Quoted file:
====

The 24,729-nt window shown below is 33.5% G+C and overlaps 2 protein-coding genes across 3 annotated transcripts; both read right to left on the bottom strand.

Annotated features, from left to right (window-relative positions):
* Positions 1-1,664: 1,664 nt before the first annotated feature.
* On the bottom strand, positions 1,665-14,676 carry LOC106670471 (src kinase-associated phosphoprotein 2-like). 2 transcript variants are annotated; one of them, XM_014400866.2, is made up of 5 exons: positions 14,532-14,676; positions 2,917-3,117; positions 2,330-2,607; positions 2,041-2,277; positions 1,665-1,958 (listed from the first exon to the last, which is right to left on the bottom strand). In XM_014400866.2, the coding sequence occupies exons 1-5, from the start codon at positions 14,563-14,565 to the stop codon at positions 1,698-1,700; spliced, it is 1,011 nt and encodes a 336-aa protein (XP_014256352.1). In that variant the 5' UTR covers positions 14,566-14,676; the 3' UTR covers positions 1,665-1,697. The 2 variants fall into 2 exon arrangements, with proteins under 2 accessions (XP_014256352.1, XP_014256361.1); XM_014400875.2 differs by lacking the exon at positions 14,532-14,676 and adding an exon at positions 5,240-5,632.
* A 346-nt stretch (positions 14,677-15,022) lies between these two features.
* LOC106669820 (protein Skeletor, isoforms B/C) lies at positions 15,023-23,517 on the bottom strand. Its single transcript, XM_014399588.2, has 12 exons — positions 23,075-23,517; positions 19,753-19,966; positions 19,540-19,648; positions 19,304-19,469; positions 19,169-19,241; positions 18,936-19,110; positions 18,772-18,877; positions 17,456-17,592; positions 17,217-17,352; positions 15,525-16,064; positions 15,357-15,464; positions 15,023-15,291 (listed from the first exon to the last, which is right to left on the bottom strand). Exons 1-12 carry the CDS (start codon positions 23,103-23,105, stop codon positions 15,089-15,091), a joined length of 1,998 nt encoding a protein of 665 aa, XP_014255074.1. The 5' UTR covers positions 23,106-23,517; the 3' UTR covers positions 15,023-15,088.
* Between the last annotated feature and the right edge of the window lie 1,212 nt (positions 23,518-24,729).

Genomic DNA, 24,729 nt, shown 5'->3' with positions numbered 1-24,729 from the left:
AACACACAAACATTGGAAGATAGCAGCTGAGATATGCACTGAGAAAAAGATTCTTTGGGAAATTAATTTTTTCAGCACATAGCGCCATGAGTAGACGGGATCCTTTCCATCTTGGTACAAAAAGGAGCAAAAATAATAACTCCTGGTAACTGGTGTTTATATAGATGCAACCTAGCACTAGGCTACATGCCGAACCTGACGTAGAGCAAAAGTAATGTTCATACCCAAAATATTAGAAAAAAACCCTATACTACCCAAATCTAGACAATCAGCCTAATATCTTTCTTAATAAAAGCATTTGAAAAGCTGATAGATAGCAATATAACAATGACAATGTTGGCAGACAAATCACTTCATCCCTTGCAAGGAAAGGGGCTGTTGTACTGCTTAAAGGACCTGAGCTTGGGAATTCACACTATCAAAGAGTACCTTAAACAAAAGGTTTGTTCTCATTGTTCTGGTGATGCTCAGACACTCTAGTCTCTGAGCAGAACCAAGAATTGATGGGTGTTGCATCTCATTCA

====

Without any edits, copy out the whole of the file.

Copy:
The 24,729-nt window shown below is 33.5% G+C and overlaps 2 protein-coding genes across 3 annotated transcripts; both read right to left on the bottom strand.

Annotated features, from left to right (window-relative positions):
* Positions 1-1,664: 1,664 nt before the first annotated feature.
* On the bottom strand, positions 1,665-14,676 carry LOC106670471 (src kinase-associated phosphoprotein 2-like). 2 transcript variants are annotated; one of them, XM_014400866.2, is made up of 5 exons: positions 14,532-14,676; positions 2,917-3,117; positions 2,330-2,607; positions 2,041-2,277; positions 1,665-1,958 (listed from the first exon to the last, which is right to left on the bottom strand). In XM_014400866.2, the coding sequence occupies exons 1-5, from the start codon at positions 14,563-14,565 to the stop codon at positions 1,698-1,700; spliced, it is 1,011 nt and encodes a 336-aa protein (XP_014256352.1). In that variant the 5' UTR covers positions 14,566-14,676; the 3' UTR covers positions 1,665-1,697. The 2 variants fall into 2 exon arrangements, with proteins under 2 accessions (XP_014256352.1, XP_014256361.1); XM_014400875.2 differs by lacking the exon at positions 14,532-14,676 and adding an exon at positions 5,240-5,632.
* A 346-nt stretch (positions 14,677-15,022) lies between these two features.
* LOC106669820 (protein Skeletor, isoforms B/C) lies at positions 15,023-23,517 on the bottom strand. Its single transcript, XM_014399588.2, has 12 exons — positions 23,075-23,517; positions 19,753-19,966; positions 19,540-19,648; positions 19,304-19,469; positions 19,169-19,241; positions 18,936-19,110; positions 18,772-18,877; positions 17,456-17,592; positions 17,217-17,352; positions 15,525-16,064; positions 15,357-15,464; positions 15,023-15,291 (listed from the first exon to the last, which is right to left on the bottom strand). Exons 1-12 carry the CDS (start codon positions 23,103-23,105, stop codon positions 15,089-15,091), a joined length of 1,998 nt encoding a protein of 665 aa, XP_014255074.1. The 5' UTR covers positions 23,106-23,517; the 3' UTR covers positions 15,023-15,088.
* Between the last annotated feature and the right edge of the window lie 1,212 nt (positions 23,518-24,729).

Genomic DNA, 24,729 nt, shown 5'->3' with positions numbered 1-24,729 from the left:
AACACACAAACATTGGAAGATAGCAGCTGAGATATGCACTGAGAAAAAGATTCTTTGGGAAATTAATTTTTTCAGCACATAGCGCCATGAGTAGACGGGATCCTTTCCATCTTGGTACAAAAAGGAGCAAAAATAATAACTCCTGGTAACTGGTGTTTATATAGATGCAACCTAGCACTAGGCTACATGCCGAACCTGACGTAGAGCAAAAGTAATGTTCATACCCAAAATATTAGAAAAAAACCCTATACTACCCAAATCTAGACAATCAGCCTAATATCTTTCTTAATAAAAGCATTTGAAAAGCTGATAGATAGCAATATAACAATGACAATGTTGGCAGACAAATCACTTCATCCCTTGCAAGGAAAGGGGCTGTTGTACTGCTTAAAGGACCTGAGCTTGGGAATTCACACTATCAAAGAGTACCTTAAACAAAAGGTTTGTTCTCATTGTTCTGGTGATGCTCAGACACTCTAGTCTCTGAGCAGAACCAAGAATTGATGGGTGTTGCATCTCATTCA